In the United States, COPD affects approximately 16 million adults, and is one of the fastest growing causes of morbidity and mortality. Exacerbations of COPD are responsible for > 2.4% of all acute medical hospital admissions and constitute the most important direct health-care costs associated with COPDA In the United States, the mean cost of hospital admission for COPD in a cohort of patients with severe COPD was estimated to be $7,100 (in US dollars).
Exacerbations of COPD can be triggered by a variety of factors, such as viruses, bacteria, and common pollutants. Thus, corticosteroids, anti-oxidants, and antibiotics may all have beneficial effects in treating or preventing some episodes, Antibiotics have demonstrated a marginal efficacy in the treatment of exacerbations of COPD. Nevertheless, a recent survey including 69,820 patients who had been hospitalized for exacerbations of COPD in 360 hospitals throughout the United States showed that 85% of all patients were given antibiotics. Not all patients will equally experience benefit from antibiotics. Subgroups of patients selected by evidence of bacterial infection or by severity of illness are more likely to benefit than those patients who are less ill. Therefore, the definition of a biomarker, which potentially detects such episodes or is specific to one subtype of exacerbation would be of great interest.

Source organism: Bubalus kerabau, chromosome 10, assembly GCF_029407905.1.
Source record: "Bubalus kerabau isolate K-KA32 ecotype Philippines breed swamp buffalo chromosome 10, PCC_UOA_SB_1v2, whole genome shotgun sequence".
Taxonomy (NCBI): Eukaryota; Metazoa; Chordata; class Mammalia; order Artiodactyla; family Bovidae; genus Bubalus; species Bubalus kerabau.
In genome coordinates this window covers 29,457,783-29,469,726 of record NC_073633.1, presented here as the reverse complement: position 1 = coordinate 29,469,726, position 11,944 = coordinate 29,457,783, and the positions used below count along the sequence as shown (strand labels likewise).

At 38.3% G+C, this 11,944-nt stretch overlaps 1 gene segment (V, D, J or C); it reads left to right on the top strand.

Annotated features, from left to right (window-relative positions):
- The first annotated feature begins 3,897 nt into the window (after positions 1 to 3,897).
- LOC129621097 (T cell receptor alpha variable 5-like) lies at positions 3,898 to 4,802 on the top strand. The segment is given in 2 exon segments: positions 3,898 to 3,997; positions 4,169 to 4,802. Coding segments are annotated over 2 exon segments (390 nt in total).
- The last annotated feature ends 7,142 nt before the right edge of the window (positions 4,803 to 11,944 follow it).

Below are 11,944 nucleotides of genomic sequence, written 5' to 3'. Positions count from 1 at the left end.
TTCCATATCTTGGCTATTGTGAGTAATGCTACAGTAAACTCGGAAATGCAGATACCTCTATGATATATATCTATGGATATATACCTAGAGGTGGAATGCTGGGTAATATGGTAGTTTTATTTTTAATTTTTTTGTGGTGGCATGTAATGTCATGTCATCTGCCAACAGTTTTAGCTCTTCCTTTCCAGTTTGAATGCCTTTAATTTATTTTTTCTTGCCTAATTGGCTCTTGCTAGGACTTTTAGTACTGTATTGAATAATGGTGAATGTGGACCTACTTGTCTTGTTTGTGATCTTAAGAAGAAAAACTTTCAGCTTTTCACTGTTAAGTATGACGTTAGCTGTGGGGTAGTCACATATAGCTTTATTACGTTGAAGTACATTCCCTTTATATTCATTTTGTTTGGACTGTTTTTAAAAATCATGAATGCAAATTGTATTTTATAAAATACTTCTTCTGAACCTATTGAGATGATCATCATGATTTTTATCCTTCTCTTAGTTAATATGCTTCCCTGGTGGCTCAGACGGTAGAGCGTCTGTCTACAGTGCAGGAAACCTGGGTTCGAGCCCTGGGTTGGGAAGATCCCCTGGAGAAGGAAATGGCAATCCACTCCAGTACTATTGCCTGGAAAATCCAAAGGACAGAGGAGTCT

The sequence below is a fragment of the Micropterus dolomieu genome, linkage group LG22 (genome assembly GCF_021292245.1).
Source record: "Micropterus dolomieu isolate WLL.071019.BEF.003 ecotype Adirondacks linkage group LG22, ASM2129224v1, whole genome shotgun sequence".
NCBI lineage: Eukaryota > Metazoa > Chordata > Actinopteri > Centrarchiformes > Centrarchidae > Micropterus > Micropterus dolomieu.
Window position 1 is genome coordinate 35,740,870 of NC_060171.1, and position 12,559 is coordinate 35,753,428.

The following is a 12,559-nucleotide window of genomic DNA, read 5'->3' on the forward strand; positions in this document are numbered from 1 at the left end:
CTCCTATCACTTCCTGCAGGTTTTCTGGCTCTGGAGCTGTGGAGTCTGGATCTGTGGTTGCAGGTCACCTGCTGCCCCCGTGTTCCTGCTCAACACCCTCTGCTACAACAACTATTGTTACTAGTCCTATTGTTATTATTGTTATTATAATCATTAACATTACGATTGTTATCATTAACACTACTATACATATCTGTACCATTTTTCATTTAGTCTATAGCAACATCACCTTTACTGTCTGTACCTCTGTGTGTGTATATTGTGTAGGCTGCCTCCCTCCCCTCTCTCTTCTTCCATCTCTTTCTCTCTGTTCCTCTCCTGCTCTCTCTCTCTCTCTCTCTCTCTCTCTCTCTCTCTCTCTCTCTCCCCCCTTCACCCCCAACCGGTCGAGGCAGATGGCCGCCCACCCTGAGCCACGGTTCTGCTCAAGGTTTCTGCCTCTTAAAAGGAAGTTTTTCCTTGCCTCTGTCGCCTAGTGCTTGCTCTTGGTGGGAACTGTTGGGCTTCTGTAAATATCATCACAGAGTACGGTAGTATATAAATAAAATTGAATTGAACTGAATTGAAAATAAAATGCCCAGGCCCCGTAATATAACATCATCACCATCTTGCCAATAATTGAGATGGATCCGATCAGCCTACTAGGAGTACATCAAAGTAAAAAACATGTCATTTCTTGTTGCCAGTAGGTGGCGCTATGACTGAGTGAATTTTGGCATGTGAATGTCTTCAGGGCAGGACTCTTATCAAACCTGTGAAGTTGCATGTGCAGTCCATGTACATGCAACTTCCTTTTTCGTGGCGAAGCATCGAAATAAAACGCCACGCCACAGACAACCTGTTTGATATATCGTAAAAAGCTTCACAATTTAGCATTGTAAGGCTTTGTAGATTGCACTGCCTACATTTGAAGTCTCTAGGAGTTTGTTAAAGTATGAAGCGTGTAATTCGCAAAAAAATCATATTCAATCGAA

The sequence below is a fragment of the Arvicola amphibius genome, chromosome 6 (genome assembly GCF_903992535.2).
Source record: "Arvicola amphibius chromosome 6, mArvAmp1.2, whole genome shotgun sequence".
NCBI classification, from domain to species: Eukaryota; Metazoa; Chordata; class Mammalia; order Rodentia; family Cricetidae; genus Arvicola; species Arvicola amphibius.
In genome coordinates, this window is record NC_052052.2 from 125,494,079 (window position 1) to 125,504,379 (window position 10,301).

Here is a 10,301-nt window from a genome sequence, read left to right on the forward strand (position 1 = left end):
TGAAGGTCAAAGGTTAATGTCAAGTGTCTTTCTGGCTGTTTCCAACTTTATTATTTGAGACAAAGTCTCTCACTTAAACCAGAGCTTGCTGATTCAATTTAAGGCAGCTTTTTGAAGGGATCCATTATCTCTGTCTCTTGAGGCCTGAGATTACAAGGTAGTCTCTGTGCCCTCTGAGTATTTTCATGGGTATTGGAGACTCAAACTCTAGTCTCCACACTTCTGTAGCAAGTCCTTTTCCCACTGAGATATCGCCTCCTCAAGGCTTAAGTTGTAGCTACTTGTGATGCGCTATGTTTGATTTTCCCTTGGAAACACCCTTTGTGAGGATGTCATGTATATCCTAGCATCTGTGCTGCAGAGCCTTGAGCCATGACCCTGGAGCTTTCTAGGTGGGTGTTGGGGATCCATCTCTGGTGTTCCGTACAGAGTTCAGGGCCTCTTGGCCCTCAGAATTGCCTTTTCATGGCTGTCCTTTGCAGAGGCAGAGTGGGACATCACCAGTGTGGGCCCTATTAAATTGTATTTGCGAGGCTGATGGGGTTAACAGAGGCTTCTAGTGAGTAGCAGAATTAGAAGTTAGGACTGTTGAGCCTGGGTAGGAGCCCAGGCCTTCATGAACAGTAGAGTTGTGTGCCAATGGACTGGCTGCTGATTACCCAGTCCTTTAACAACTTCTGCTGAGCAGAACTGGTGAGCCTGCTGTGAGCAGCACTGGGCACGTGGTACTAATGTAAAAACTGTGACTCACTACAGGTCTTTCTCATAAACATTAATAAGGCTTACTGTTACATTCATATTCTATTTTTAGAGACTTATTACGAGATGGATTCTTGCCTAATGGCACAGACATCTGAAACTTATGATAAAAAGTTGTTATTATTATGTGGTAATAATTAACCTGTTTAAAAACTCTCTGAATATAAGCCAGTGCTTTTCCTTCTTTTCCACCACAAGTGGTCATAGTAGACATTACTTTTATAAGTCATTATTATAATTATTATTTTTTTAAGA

Serum levels of procalcitonin increase rapidly in the presence of infection. The ubiquitous release of procalcitonin during infections is induced either directly by microbial toxins (eg, endotoxin) and/or indirectly by humoral factors or the cell-mediated host response.- This induction is rather attenuated by cytokines released during viral infec-tions. Therefore, circulating levels of procalcitonin are markedly elevated in patients with bacterial infections compared to those with viral infections or other inflammatory conditions.
In previous studies,- procalcitonin guidance markedly and safely reduced antibiotic prescriptions and the duration of antibiotic therapy in patients with lower respiratory tract infections. Therefore, we hypothesized that procalcitonin concentrations can serve as a marker for different antibiotic prescriptions in patients who are experiencing exacerbations of COPD. To test this hypothesis, we conducted a study in which we prospectively randomized patients presenting with an exacerbation of COPD (ECOPD) to be treated according to internationally accepted guidelines (ie, the standard-therapy group) or to procalcitonin levels (ie, the procalcitonin group) on hospital admission.